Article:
Brussels, 14 January 2008
Commissioner for Health, Markos Kyprianou said "This proposal aims to create a more efficient and practical system for regulating novel foods, which will offer EU consumers the benefit of the most up-to-date choice of foodstuffs possible and provide a favourable environment for the food industry in Europe.."
Novel foods are defined as those which were not consumed to any significant degree before May 1997 (when the Regulation entered into force). They may be foods produced using new techniques and technologies, or food which has been consumed elsewhere in the world but has no tradition of consumption in the EU. Following an extensive stakeholder consultation, the Commission decided to review the legislation for novel foods, taking into account technological developments, scientific advice and the experience gained through the application of the legislation. An impact assessment on the major changes was carried out by the Commission in 2006.The proposal adopted today addresses short-comings identified in the current Regulation, and seeks to create a regulatory framework which will better stimulate innovation in the food sector.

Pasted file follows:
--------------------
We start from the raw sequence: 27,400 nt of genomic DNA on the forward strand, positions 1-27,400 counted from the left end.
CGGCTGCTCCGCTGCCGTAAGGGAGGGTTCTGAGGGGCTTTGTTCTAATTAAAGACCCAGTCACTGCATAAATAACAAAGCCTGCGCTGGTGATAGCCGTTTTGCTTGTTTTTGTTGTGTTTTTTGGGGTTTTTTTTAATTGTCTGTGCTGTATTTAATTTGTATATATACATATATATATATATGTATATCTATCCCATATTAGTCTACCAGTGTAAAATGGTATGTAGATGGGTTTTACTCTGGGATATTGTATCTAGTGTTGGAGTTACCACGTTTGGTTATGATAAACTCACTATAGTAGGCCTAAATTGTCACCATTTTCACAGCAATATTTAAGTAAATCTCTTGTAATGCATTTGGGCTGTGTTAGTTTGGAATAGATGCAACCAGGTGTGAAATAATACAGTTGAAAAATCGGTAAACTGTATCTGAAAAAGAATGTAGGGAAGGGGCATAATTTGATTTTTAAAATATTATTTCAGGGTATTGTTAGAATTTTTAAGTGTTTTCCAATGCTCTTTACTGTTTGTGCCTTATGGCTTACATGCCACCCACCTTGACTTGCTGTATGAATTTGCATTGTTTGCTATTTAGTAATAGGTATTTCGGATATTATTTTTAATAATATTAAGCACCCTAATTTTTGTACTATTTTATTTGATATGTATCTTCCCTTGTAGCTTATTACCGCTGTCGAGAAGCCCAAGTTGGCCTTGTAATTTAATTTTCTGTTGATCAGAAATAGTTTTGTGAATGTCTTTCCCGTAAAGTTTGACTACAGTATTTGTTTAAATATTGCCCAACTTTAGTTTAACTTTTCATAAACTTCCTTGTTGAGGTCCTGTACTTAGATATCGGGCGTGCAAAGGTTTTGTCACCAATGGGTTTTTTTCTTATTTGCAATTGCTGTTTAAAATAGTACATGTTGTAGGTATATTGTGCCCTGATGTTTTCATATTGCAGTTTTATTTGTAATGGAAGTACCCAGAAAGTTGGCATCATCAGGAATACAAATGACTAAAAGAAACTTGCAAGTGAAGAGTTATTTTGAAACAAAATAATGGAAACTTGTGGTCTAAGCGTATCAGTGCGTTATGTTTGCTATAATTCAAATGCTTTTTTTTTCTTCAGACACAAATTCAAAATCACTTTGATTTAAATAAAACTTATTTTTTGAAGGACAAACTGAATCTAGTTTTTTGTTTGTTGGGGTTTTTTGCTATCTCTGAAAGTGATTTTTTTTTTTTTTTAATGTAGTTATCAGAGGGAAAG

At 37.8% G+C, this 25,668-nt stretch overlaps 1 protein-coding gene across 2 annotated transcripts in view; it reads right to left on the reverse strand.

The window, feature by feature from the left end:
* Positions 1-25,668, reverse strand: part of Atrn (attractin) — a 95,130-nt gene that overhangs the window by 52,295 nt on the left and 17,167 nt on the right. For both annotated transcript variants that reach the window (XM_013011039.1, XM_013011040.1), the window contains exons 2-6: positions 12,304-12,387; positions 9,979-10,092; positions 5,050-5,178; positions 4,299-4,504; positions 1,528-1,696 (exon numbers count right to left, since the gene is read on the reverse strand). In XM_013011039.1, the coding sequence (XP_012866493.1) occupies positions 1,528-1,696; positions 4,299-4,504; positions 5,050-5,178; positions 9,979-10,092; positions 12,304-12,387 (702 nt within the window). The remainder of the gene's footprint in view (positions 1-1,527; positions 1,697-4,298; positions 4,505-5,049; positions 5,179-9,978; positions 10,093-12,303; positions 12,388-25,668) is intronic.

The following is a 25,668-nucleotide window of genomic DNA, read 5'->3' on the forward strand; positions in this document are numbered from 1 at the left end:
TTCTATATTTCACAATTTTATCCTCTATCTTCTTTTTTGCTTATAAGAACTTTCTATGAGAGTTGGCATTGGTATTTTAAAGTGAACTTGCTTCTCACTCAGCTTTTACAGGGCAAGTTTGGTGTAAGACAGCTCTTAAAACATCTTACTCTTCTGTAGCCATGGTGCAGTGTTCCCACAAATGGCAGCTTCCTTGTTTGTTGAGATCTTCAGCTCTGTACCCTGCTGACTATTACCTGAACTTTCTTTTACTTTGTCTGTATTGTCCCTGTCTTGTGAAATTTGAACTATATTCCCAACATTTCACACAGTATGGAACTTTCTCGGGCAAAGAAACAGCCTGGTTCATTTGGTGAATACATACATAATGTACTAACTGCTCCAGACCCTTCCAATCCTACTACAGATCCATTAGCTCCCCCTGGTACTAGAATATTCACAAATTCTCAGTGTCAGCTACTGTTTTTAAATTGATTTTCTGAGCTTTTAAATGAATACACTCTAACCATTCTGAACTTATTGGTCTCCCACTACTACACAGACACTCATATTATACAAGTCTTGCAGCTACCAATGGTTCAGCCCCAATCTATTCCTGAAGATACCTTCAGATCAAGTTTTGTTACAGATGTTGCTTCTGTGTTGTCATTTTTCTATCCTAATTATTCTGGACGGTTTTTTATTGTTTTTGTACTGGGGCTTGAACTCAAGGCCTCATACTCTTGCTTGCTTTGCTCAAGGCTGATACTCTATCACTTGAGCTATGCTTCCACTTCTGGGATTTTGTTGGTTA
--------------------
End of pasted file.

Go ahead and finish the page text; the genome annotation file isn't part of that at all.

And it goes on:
Centralised authorisation procedure
Under the revised legislation, the assessment and authorisation procedure for novel foods will be centralised. This means that, instead of the initial assessment being carried out by a single Member State and then sent to other Member States for comment, the Commission will receive the application for authorisation and the European Food Safety Authority will carry out the scientific assessment on the product. If the product is found to be safe, the Commission will present Member States with a proposal to authorise it in the Standing Committee on the Food Chain and Animal Health. This will make the authorisation procedure faster, more uniform and clearer for applicants.
Protection of innovative foods
The proposed Regulation includes data protection provisions for newly developed innovative food. Under the new system, the initial applicant would be given authorisation to market the food for 5 years before it becomes a generic foodstuff that can be produced and marketed by others.
The Commission's proposal makes provisions for food which has not been consumed before in Europe, but which has a history of safe use elsewhere. For such foodstuffs, the authorisation procedure is simplified. The third country will need to send a notification to the Commission, accompanied by proof of the history of safe use of the food in its territory, instead of a full dossier of data on the foodstuff, as required for newly developed foods. This notification is then submitted to EFSA and Member States, and if no objections are raised, the operator can place the traditional food on the market after five months of the notification.
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